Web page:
Tuesday, February 19, 2013

Grim Arithmetic

Imagine that you're walking alone, at night, through a college campus.  Maybe you're tipsy, tired, or stressed out about exams or maybe you're fully alert and just making your way back from a late class.  You notice a figure behind you and then, several turns later, notice that he's still there.  You walk faster.  He walks faster.  You look around but there's no one else there.  The windows of academic buildings look down on you, dark and deserted this time of night and you hear his footsteps getting closer.  

And so you pull a gun from your purse, turn, and level it at him.

Here's where the hypotheticals of the concealed carry debate meet the realities.  This person you're looking at over the sites of a snub-nosed .38, is he a rapist?  A sexual assailant?  Maybe just another student on his way home from a class?  Does he want to hurt you or just return the student ID you dropped while you were getting coffee at the library?

When Colorado lawmaker Joe Salazar raised a similar scenario during debate on a state gun control measure he said the following:

It’s why we have call boxes, it’s why we have safe zones, it’s why we have [rape] whistles. Because you just don’t know who you’re gonna be shooting at. And you don’t know, if you feel like you’re gonna be raped, or if you feel like someone’s been following you around, or if you feel like you’re in trouble when you may actually not be, that you pop out that gun and you pop … pop around at somebody
Once you pull the trigger you can't take the shot back and once you pull the gun out you can't take that back either.  Now, to hear the right talk about Salazar's comments you'd think he had just suggested that a woman walking around campus after dark deserved to be raped.  

Red State headlined the story as "Colorado Democrat: Women Don't Need Guns If They 'Feel Like They're Going To Be Raped,'" which is clearly not at all what Salazar said and the right wing echo chamber has largely picked up that refrain.  
Hot Air: "Even if you feel like you might get raped, you may not, so no guns for you."
Michelle Malkin: "Colorado morons want to leave women defenseless: 'vomiting or urinating' better than carrying a gun"
Donald Sensing: "University of Colorado to women: 'Lie back and think of Colorado'"
But Fox Nation has the most absurd of all of these headlines, "Democrats have a full-blown Akin on their hands."  Really?  "A full blown Akin?"

Last year Todd Akin, arguing that abortion should be outlawed even in cases of rape said the following:
If it’s a legitimate rape, the female body has ways to try to shut that whole thing down. But let's assume that maybe that didn't work or something. I think there should be some punishment, but the punishment ought to be on the rapist and not attacking the child.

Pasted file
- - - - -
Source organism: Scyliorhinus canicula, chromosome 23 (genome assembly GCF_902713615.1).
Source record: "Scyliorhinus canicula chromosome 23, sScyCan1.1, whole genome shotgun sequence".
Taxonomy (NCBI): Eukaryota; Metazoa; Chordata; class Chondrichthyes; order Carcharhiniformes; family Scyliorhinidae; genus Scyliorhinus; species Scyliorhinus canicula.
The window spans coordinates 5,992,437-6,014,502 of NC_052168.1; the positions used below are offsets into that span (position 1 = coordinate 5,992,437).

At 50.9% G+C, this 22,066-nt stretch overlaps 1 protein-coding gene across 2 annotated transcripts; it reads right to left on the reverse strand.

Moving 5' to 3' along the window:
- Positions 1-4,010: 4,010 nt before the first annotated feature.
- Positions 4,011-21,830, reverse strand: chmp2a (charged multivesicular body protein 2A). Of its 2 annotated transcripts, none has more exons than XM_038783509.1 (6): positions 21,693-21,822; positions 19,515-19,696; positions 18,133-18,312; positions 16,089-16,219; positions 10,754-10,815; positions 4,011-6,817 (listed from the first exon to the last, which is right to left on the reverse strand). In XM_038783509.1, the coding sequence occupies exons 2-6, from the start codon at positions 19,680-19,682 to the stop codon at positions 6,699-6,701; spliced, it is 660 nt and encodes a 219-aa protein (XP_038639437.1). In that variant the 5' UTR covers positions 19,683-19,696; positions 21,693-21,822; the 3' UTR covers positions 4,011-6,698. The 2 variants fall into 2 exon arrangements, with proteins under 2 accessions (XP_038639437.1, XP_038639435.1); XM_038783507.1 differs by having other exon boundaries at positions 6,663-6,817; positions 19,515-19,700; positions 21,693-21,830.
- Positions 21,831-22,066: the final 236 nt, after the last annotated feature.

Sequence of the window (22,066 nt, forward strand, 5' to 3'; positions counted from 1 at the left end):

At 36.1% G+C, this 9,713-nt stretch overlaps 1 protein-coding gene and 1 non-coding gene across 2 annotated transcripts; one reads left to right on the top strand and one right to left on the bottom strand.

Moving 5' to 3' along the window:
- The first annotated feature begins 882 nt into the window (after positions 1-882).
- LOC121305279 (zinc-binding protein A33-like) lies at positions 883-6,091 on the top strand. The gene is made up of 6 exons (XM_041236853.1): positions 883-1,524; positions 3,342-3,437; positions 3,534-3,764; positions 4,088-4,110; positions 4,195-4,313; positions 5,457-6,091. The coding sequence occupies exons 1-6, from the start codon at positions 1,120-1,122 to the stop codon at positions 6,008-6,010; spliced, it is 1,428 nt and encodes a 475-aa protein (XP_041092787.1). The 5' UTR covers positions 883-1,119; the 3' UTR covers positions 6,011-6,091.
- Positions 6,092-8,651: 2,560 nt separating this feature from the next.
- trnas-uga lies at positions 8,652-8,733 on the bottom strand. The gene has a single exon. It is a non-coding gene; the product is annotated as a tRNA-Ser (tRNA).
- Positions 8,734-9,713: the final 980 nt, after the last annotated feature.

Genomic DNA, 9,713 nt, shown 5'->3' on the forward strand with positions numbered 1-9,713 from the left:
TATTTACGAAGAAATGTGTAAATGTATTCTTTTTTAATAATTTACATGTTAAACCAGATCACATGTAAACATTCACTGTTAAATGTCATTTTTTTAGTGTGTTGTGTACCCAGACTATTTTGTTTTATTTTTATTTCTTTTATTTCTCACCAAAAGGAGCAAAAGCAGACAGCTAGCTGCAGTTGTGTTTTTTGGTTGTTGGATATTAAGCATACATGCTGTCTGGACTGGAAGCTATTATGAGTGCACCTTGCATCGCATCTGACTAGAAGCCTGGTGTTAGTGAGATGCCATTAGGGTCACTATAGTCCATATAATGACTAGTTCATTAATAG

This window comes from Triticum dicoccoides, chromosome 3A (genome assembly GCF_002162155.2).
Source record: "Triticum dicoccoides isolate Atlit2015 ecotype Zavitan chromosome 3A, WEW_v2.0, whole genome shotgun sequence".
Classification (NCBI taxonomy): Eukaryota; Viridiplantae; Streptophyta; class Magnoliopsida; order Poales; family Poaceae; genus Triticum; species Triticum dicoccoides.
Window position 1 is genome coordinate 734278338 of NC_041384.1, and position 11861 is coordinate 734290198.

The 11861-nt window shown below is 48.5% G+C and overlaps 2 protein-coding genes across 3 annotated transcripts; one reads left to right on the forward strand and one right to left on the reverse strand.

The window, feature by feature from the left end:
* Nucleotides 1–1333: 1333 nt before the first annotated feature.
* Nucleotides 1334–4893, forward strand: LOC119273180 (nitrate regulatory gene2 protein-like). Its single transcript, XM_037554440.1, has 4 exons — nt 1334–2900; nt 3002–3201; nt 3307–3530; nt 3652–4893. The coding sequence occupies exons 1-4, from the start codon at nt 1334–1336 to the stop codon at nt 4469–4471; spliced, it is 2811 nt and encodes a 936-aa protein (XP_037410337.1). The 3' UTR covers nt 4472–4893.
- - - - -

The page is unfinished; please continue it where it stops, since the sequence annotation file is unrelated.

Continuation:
That's a fairly loaded statement so let's break it down.  Akin first contends that there are two kinds of rape, "legitimate rape" and (presumably) "illegitimate rape."  What Akin is suggesting is that if a guy holds a knife to a woman's throat and says "scream and I'll kill you" that her body has some kind of biological reaction that prevents pregnancy.  

Now any gynocologist will tell you that Akin is completely off his nut when it comes to the body's response to violent sexual assault.  The threat or relization of physical violence has absolutely no short term consequences for a woman's fertility but that's not why Akin's comments were so poorly received.   The flip side of Akin's argument is that if instead of a knife an assailant uses alcohol or drugs or other means of coercion to render his victim unable to resist that the violation is not "legitimate rape" but instead "illegitimate" in some sense -- that she was asking for it.

There is just no possible way to read Salazar's comments in even close to the same light.  Salazar rightly points out that not every case or even most cases of "creepy guy behind me at night" leads to rape.  Rape and sexual violence on college campuses is a real problem but not one that concealed handguns are likely to do much to address.  More than 80% of college rape victims report knowing their assailants and a huge number of campus rapes involve either alcohol or non-violent coercion and while that is not to say that the remaining 20% do not matter, it seems worth pointing out that at least 4 in 5 campus rapes would likely not be stopped with a firearm.

The remainder represent a far more difficult problem but one that Salazar's comments rightly address.  There is a temptation to think of firearms in a very personal sense but policy makers must address these issues impersonally.  While carrying a firearm might make a given woman feel safer and even prevent a rape if, God forbid, she were attacked in the dark of night, the presence of firearms on a college campus has certain inevitable statistical consequences.  There will be accidents.  There will be mistaken shootings.  There will be arguments that escalate to the point of violence.

Policy makers must weigh those statistical realities against the possibility that allowing concealed carry on campus would prevent some number of rapes.  Based upon this grim arithmetic they must make a choice either allowing or disallowing concealed carry.  Joe Salazar highlighted one side of this decision making process and for that he has been reviled and condemned by right-wing media; in reality, he did or said nothing wrong.  Rape is a tragedy, but so is being shot by someone who mistook a benign pedestrian for a rapist; we need to talk about both in order to have a reasonable conversation about concealed carry.

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